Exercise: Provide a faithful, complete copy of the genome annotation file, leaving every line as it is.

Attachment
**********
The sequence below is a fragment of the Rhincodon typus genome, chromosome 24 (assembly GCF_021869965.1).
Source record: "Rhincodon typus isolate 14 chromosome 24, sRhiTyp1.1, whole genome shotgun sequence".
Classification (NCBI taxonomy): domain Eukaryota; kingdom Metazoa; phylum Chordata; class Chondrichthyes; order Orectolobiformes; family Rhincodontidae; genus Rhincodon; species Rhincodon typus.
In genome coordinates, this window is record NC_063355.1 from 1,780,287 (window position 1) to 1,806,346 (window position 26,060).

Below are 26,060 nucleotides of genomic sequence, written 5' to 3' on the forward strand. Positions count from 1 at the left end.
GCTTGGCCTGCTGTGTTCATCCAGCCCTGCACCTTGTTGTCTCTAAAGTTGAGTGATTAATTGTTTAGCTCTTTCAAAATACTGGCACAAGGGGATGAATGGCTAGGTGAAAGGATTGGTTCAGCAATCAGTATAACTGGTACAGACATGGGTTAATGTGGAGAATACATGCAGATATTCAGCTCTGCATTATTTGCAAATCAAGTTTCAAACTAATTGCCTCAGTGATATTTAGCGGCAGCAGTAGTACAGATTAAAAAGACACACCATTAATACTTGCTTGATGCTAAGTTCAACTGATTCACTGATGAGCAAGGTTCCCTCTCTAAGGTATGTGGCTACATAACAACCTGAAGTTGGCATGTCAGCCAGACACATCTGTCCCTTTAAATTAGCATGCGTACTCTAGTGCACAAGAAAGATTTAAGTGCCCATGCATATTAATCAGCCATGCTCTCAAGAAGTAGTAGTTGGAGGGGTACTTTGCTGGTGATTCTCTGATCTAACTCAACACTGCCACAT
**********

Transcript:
The sequence below is a fragment of the Rhincodon typus genome, chromosome 24 (assembly GCF_021869965.1).
Source record: "Rhincodon typus isolate 14 chromosome 24, sRhiTyp1.1, whole genome shotgun sequence".
Classification (NCBI taxonomy): domain Eukaryota; kingdom Metazoa; phylum Chordata; class Chondrichthyes; order Orectolobiformes; family Rhincodontidae; genus Rhincodon; species Rhincodon typus.
In genome coordinates, this window is record NC_063355.1 from 1,780,287 (window position 1) to 1,806,346 (window position 26,060).

Below are 26,060 nucleotides of genomic sequence, written 5' to 3' on the forward strand. Positions count from 1 at the left end.
GCTTGGCCTGCTGTGTTCATCCAGCCCTGCACCTTGTTGTCTCTAAAGTTGAGTGATTAATTGTTTAGCTCTTTCAAAATACTGGCACAAGGGGATGAATGGCTAGGTGAAAGGATTGGTTCAGCAATCAGTATAACTGGTACAGACATGGGTTAATGTGGAGAATACATGCAGATATTCAGCTCTGCATTATTTGCAAATCAAGTTTCAAACTAATTGCCTCAGTGATATTTAGCGGCAGCAGTAGTACAGATTAAAAAGACACACCATTAATACTTGCTTGATGCTAAGTTCAACTGATTCACTGATGAGCAAGGTTCCCTCTCTAAGGTATGTGGCTACATAACAACCTGAAGTTGGCATGTCAGCCAGACACATCTGTCCCTTTAAATTAGCATGCGTACTCTAGTGCACAAGAAAGATTTAAGTGCCCATGCATATTAATCAGCCATGCTCTCAAGAAGTAGTAGTTGGAGGGGTACTTTGCTGGTGATTCTCTGATCTAACTCAACACTGCCACAT